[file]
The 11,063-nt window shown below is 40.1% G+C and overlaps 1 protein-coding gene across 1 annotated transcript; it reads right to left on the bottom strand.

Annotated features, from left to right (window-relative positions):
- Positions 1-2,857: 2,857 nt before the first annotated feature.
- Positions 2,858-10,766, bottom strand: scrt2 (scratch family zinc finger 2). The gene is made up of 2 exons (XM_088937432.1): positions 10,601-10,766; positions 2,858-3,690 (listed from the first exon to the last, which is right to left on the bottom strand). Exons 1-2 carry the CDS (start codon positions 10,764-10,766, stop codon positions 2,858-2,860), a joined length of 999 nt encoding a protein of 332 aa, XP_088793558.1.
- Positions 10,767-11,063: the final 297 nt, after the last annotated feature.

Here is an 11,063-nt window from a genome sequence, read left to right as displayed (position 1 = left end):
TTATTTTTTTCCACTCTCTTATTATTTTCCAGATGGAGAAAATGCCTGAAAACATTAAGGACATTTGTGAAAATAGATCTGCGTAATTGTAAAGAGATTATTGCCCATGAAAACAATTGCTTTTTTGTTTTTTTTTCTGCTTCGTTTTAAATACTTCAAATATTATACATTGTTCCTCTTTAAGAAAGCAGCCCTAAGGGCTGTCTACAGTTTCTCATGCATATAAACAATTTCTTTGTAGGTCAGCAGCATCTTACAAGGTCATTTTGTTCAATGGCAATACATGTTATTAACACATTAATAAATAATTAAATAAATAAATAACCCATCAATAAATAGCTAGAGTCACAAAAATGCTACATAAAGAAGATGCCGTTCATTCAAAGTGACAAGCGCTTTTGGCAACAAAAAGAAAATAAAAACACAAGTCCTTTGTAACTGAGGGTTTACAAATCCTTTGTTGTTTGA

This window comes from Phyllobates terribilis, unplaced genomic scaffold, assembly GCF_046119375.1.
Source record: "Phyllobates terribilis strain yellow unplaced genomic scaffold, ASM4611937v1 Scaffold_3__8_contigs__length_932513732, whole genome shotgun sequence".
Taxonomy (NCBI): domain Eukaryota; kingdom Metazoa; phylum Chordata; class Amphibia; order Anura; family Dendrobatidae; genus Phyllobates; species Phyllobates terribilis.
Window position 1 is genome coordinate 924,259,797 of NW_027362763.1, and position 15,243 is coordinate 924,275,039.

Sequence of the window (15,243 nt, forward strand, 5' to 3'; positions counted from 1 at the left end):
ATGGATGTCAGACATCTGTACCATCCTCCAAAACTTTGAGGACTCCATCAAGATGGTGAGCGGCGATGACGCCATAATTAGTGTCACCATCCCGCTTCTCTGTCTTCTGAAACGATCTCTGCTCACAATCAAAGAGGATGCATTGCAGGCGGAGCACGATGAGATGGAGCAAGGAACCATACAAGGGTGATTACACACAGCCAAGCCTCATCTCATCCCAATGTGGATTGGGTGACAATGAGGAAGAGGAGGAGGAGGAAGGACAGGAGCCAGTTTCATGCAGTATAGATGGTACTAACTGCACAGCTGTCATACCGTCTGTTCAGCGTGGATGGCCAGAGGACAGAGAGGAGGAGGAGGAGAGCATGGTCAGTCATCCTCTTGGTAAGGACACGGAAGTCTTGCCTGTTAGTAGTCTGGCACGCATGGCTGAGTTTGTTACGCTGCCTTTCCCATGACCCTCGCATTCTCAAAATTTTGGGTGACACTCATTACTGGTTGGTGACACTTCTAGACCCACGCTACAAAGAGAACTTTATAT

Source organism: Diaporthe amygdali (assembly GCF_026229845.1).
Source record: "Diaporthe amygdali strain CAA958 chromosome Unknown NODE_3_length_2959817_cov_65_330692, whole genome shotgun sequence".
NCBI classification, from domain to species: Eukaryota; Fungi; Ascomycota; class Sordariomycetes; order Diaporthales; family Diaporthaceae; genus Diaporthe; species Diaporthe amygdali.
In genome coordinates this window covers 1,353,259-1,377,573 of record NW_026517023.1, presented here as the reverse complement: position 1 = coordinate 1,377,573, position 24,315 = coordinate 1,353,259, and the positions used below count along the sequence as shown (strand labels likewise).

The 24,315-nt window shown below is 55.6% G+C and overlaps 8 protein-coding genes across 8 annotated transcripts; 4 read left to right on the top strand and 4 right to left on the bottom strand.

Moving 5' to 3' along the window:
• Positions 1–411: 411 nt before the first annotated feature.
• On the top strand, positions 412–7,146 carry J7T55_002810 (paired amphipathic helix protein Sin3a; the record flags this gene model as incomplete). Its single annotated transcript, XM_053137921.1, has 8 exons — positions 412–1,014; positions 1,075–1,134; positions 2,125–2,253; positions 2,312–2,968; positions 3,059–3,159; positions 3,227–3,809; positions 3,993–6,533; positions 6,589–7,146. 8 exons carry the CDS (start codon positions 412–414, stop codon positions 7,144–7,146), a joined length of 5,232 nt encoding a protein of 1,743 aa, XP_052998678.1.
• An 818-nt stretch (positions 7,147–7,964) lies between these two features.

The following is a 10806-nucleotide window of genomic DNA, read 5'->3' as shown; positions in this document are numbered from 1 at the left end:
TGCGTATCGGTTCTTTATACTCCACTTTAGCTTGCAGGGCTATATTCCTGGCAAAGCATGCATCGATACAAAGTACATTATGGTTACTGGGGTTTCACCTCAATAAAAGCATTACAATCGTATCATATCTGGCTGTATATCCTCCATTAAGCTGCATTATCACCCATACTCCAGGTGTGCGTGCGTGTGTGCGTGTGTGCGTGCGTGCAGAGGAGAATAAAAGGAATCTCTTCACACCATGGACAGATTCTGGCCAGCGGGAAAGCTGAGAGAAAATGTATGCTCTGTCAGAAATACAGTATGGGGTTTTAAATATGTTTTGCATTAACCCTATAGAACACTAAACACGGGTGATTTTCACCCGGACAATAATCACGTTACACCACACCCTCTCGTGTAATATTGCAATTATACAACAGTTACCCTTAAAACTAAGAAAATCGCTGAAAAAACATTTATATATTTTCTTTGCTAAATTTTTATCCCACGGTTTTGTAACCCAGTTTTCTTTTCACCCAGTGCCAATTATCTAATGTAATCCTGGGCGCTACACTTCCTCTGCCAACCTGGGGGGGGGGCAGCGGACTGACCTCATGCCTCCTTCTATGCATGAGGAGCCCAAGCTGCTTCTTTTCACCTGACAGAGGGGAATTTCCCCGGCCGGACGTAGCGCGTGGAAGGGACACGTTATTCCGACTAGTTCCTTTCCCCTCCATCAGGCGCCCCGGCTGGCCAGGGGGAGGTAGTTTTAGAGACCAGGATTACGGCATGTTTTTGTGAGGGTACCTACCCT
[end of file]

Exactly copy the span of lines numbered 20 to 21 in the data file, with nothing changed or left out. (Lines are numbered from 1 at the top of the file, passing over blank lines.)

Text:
• Positions 1–411: 411 nt before the first annotated feature.
• On the top strand, positions 412–7,146 carry J7T55_002810 (paired amphipathic helix protein Sin3a; the record flags this gene model as incomplete). Its single annotated transcript, XM_053137921.1, has 8 exons — positions 412–1,014; positions 1,075–1,134; positions 2,125–2,253; positions 2,312–2,968; positions 3,059–3,159; positions 3,227–3,809; positions 3,993–6,533; positions 6,589–7,146. 8 exons carry the CDS (start codon positions 412–414, stop codon positions 7,144–7,146), a joined length of 5,232 nt encoding a protein of 1,743 aa, XP_052998678.1.